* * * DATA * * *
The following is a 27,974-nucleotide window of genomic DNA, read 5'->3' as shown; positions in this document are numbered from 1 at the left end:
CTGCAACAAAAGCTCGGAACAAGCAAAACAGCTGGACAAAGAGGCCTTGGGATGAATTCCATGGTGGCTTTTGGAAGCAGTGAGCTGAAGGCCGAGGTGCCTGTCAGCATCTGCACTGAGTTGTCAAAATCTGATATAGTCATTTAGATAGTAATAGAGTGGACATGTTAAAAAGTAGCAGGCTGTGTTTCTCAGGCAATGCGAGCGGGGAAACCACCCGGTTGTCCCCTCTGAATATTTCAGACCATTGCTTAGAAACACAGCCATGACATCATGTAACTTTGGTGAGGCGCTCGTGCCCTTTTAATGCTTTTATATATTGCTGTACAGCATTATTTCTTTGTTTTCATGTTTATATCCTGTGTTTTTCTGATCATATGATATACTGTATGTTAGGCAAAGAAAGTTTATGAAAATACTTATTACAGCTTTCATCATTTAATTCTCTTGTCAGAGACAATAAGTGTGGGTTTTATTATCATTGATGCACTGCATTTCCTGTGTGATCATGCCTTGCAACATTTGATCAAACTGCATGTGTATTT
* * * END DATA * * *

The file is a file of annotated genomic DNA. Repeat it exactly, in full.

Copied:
The following is a 27,974-nucleotide window of genomic DNA, read 5'->3' as shown; positions in this document are numbered from 1 at the left end:
CTGCAACAAAAGCTCGGAACAAGCAAAACAGCTGGACAAAGAGGCCTTGGGATGAATTCCATGGTGGCTTTTGGAAGCAGTGAGCTGAAGGCCGAGGTGCCTGTCAGCATCTGCACTGAGTTGTCAAAATCTGATATAGTCATTTAGATAGTAATAGAGTGGACATGTTAAAAAGTAGCAGGCTGTGTTTCTCAGGCAATGCGAGCGGGGAAACCACCCGGTTGTCCCCTCTGAATATTTCAGACCATTGCTTAGAAACACAGCCATGACATCATGTAACTTTGGTGAGGCGCTCGTGCCCTTTTAATGCTTTTATATATTGCTGTACAGCATTATTTCTTTGTTTTCATGTTTATATCCTGTGTTTTTCTGATCATATGATATACTGTATGTTAGGCAAAGAAAGTTTATGAAAATACTTATTACAGCTTTCATCATTTAATTCTCTTGTCAGAGACAATAAGTGTGGGTTTTATTATCATTGATGCACTGCATTTCCTGTGTGATCATGCCTTGCAACATTTGATCAAACTGCATGTGTATTT